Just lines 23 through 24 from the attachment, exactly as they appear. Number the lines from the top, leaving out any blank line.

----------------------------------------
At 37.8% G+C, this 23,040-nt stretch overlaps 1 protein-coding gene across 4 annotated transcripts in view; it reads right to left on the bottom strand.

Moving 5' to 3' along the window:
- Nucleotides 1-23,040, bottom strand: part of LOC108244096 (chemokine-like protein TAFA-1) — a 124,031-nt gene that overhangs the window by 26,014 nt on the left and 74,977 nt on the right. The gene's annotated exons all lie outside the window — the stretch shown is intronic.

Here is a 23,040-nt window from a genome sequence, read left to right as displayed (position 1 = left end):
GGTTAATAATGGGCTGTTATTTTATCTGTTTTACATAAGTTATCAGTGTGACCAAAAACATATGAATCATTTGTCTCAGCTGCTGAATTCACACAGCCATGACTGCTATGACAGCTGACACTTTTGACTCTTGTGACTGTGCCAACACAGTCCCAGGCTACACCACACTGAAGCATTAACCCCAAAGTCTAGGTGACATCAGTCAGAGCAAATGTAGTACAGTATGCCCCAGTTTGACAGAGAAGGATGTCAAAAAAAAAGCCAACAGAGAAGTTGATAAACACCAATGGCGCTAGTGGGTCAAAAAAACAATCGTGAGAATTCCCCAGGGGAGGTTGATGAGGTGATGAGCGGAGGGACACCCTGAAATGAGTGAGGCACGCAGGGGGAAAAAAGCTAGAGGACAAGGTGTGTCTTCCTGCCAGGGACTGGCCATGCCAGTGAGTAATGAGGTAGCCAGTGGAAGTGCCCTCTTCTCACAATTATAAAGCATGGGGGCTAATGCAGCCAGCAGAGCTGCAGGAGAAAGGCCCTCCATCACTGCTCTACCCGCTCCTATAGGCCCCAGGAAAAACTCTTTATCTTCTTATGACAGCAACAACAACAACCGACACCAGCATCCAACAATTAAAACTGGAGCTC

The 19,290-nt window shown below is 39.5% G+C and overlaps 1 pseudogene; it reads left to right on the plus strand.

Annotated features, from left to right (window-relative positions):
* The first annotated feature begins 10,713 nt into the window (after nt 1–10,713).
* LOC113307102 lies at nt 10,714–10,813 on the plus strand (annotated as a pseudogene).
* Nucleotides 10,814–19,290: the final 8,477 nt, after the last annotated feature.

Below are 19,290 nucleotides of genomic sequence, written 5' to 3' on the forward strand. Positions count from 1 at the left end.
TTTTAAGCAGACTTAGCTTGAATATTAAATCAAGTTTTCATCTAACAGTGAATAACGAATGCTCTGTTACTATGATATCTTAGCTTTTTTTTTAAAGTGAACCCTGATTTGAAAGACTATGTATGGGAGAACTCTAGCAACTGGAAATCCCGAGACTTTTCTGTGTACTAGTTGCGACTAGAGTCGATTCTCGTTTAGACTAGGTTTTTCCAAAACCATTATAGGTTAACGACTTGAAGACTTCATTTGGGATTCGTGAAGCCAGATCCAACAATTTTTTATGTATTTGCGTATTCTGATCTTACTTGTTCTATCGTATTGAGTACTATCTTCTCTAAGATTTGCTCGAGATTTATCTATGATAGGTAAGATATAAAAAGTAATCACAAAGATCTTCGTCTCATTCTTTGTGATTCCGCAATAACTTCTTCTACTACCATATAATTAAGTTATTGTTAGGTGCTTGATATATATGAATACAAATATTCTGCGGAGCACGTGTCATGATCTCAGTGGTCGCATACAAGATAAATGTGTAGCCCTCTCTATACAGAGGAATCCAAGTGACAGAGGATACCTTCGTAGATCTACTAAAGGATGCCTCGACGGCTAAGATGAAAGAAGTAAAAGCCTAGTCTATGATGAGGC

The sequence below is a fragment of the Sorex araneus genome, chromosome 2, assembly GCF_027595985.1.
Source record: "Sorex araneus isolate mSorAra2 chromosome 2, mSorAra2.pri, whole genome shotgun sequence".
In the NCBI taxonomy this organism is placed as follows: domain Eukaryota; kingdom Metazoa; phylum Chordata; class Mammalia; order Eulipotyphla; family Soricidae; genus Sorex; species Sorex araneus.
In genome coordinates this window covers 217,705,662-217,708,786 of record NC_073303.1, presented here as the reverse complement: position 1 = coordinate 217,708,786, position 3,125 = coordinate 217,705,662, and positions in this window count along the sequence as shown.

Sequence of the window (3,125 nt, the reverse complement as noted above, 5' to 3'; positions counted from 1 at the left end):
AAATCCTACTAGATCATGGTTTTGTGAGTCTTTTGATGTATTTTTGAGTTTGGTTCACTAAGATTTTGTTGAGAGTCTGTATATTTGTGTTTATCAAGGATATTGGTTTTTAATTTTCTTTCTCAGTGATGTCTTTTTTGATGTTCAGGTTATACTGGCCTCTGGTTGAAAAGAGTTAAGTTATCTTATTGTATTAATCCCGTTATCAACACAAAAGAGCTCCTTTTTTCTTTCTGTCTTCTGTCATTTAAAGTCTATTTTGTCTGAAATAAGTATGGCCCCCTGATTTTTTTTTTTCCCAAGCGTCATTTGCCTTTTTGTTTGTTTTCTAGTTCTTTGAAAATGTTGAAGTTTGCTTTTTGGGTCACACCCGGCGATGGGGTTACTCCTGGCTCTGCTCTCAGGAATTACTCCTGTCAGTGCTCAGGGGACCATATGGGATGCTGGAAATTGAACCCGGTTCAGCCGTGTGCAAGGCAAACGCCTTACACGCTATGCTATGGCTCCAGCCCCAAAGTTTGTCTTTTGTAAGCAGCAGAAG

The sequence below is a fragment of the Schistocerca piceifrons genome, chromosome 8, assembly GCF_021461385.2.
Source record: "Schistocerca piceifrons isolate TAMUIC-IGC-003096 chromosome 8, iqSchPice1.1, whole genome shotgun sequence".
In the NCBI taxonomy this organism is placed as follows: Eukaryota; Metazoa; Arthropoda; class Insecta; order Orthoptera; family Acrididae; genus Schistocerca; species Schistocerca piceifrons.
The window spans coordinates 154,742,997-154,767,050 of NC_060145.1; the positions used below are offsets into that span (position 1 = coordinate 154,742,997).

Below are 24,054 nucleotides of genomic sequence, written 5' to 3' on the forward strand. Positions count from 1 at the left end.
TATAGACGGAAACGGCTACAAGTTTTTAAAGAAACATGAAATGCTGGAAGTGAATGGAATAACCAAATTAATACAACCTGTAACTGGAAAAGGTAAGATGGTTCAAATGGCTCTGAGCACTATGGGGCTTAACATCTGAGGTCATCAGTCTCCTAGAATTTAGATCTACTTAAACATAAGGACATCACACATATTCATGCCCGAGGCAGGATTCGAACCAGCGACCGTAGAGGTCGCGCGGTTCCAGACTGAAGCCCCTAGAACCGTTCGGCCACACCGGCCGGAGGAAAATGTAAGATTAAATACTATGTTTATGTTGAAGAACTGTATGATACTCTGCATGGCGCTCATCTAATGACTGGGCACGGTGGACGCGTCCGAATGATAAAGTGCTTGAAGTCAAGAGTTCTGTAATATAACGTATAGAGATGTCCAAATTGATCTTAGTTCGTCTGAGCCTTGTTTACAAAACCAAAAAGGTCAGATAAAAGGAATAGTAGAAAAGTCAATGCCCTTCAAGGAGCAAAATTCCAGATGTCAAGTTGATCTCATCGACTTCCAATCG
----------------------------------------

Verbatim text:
Below are 24,054 nucleotides of genomic sequence, written 5' to 3' on the forward strand. Positions count from 1 at the left end.
TATAGACGGAAACGGCTACAAGTTTTTAAAGAAACATGAAATGCTGGAAGTGAATGGAATAACCAAATTAATACAACCTGTAACTGGAAAAGGTAAGATGGTTCAAATGGCTCTGAGCACTATGGGGCTTAACATCTGAGGTCATCAGTCTCCTAGAATTTAGATCTACTTAAACATAAGGACATCACACATATTCATGCCCGAGGCAGGATTCGAACCAGCGACCGTAGAGGTCGCGCGGTTCCAGACTGAAGCCCCTAGAACCGTTCGGCCACACCGGCCGGAGGAAAATGTAAGATTAAATACTATGTTTATGTTGAAGAACTGTATGATACTCTGCATGGCGCTCATCTAATGACTGGGCACGGTGGACGCGTCCGAATGATAAAGTGCTTGAAGTCAAGAGTTCTGTAATATAACGTATAGAGATGTCCAAATTGATCTTAGTTCGTCTGAGCCTTGTTTACAAAACCAAAAAGGTCAGATAAAAGGAATAGTAGAAAAGTCAATGCCCTTCAAGGAGCAAAATTCCAGATGTCAAGTTGATCTCATCGACTTCCAATCG